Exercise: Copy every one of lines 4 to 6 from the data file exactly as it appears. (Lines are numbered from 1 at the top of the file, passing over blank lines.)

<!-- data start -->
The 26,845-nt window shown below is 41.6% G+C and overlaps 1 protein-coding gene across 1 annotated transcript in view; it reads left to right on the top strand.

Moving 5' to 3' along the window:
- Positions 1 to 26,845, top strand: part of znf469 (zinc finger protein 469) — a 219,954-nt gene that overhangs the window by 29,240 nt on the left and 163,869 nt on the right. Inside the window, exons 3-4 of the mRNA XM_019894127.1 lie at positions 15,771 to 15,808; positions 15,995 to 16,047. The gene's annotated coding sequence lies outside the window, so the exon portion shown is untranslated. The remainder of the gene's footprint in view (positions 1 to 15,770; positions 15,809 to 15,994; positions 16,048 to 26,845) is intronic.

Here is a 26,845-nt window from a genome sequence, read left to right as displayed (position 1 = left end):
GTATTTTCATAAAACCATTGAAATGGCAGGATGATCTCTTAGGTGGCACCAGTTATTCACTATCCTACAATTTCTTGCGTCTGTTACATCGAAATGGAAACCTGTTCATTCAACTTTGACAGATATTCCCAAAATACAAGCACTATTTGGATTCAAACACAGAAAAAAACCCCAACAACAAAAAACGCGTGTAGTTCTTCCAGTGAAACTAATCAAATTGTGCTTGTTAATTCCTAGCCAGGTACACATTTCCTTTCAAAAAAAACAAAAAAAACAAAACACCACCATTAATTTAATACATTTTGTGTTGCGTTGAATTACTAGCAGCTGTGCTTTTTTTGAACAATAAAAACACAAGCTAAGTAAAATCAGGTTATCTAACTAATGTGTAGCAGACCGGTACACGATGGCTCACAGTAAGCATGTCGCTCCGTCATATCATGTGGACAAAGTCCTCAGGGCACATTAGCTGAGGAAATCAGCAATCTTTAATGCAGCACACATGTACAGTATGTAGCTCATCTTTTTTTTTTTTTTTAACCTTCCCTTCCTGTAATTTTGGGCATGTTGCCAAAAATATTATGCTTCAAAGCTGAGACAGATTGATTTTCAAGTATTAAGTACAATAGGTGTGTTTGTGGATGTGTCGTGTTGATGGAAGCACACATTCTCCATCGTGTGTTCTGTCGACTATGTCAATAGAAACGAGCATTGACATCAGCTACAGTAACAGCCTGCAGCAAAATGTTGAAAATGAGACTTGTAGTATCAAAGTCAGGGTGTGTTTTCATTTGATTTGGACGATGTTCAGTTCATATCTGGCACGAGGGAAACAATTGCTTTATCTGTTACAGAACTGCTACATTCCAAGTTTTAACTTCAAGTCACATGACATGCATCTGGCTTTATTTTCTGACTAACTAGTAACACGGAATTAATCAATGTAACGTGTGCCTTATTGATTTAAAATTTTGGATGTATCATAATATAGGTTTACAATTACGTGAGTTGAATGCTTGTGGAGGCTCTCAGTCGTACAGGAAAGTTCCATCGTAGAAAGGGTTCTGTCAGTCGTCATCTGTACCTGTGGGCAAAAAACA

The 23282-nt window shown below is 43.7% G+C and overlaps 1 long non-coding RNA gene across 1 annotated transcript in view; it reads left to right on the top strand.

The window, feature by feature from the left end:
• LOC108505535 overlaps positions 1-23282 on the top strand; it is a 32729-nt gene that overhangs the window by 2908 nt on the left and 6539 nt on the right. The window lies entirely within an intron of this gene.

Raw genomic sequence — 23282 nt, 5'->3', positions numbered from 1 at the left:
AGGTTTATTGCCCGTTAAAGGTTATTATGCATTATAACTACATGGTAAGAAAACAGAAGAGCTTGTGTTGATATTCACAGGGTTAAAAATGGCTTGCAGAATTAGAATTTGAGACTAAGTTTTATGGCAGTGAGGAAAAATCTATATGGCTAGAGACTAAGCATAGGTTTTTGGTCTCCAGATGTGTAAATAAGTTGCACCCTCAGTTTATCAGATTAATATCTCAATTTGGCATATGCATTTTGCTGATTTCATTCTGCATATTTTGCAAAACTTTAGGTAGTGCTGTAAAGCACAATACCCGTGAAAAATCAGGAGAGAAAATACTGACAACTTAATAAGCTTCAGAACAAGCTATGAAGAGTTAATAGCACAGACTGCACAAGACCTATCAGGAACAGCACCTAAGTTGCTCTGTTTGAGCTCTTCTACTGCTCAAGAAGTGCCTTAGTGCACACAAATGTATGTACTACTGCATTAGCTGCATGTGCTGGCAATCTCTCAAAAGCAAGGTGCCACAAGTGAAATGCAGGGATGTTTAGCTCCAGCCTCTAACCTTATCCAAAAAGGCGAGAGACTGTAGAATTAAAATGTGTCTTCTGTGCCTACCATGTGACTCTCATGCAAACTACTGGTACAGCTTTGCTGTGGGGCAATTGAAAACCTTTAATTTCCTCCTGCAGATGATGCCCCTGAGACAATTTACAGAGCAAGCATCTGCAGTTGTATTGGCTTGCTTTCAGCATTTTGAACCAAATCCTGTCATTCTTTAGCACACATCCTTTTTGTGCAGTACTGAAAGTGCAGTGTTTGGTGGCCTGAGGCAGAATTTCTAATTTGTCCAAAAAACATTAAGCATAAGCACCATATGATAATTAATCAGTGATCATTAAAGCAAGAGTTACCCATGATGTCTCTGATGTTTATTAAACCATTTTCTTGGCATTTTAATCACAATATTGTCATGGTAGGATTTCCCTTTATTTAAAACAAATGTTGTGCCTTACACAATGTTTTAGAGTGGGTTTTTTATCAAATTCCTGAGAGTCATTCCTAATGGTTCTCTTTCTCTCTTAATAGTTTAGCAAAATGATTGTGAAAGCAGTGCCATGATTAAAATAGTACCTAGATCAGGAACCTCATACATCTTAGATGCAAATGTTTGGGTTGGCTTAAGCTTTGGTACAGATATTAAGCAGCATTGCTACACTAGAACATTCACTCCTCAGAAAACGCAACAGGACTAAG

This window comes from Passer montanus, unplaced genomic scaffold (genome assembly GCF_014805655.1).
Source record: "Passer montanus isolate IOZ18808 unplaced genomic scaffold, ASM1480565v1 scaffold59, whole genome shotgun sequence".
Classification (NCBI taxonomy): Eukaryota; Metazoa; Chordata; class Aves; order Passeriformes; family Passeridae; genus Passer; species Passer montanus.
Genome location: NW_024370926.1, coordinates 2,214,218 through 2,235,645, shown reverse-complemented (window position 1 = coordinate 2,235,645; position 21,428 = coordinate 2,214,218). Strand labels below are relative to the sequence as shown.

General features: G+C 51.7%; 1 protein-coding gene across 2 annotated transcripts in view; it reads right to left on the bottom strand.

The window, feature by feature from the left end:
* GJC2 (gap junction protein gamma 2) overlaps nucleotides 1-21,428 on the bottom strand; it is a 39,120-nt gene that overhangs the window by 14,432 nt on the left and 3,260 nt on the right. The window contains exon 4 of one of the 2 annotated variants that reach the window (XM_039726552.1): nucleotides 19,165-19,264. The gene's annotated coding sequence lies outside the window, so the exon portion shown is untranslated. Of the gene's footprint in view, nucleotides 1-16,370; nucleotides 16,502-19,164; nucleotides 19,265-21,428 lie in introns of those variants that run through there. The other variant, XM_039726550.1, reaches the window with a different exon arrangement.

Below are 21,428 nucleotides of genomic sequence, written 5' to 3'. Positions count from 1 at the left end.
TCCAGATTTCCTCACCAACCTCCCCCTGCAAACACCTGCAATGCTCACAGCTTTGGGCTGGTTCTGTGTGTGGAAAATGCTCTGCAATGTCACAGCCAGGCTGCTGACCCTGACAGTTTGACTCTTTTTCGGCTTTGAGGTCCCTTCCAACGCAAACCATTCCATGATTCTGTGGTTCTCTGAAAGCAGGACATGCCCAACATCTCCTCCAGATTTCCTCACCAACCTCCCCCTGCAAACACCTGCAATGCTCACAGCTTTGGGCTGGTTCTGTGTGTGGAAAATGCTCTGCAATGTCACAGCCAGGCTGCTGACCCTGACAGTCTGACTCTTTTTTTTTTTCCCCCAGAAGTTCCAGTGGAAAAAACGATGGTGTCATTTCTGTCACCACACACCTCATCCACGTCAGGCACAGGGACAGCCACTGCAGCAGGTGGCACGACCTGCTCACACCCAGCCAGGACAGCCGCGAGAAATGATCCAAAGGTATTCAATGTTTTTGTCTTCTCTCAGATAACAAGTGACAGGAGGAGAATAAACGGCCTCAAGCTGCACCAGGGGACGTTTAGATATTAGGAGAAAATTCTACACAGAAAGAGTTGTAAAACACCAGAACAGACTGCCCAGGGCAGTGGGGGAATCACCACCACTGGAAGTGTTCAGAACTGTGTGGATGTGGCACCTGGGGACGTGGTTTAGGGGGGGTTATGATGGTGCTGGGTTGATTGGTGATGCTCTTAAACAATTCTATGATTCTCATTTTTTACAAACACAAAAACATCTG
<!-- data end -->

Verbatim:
Here is a 26,845-nt window from a genome sequence, read left to right as displayed (position 1 = left end):
GTATTTTCATAAAACCATTGAAATGGCAGGATGATCTCTTAGGTGGCACCAGTTATTCACTATCCTACAATTTCTTGCGTCTGTTACATCGAAATGGAAACCTGTTCATTCAACTTTGACAGATATTCCCAAAATACAAGCACTATTTGGATTCAAACACAGAAAAAAACCCCAACAACAAAAAACGCGTGTAGTTCTTCCAGTGAAACTAATCAAATTGTGCTTGTTAATTCCTAGCCAGGTACACATTTCCTTTCAAAAAAAACAAAAAAAACAAAACACCACCATTAATTTAATACATTTTGTGTTGCGTTGAATTACTAGCAGCTGTGCTTTTTTTGAACAATAAAAACACAAGCTAAGTAAAATCAGGTTATCTAACTAATGTGTAGCAGACCGGTACACGATGGCTCACAGTAAGCATGTCGCTCCGTCATATCATGTGGACAAAGTCCTCAGGGCACATTAGCTGAGGAAATCAGCAATCTTTAATGCAGCACACATGTACAGTATGTAGCTCATCTTTTTTTTTTTTTTTAACCTTCCCTTCCTGTAATTTTGGGCATGTTGCCAAAAATATTATGCTTCAAAGCTGAGACAGATTGATTTTCAAGTATTAAGTACAATAGGTGTGTTTGTGGATGTGTCGTGTTGATGGAAGCACACATTCTCCATCGTGTGTTCTGTCGACTATGTCAATAGAAACGAGCATTGACATCAGCTACAGTAACAGCCTGCAGCAAAATGTTGAAAATGAGACTTGTAGTATCAAAGTCAGGGTGTGTTTTCATTTGATTTGGACGATGTTCAGTTCATATCTGGCACGAGGGAAACAATTGCTTTATCTGTTACAGAACTGCTACATTCCAAGTTTTAACTTCAAGTCACATGACATGCATCTGGCTTTATTTTCTGACTAACTAGTAACACGGAATTAATCAATGTAACGTGTGCCTTATTGATTTAAAATTTTGGATGTATCATAATATAGGTTTACAATTACGTGAGTTGAATGCTTGTGGAGGCTCTCAGTCGTACAGGAAAGTTCCATCGTAGAAAGGGTTCTGTCAGTCGTCATCTGTACCTGTGGGCAAAAAACA

The 23282-nt window shown below is 43.7% G+C and overlaps 1 long non-coding RNA gene across 1 annotated transcript in view; it reads left to right on the top strand.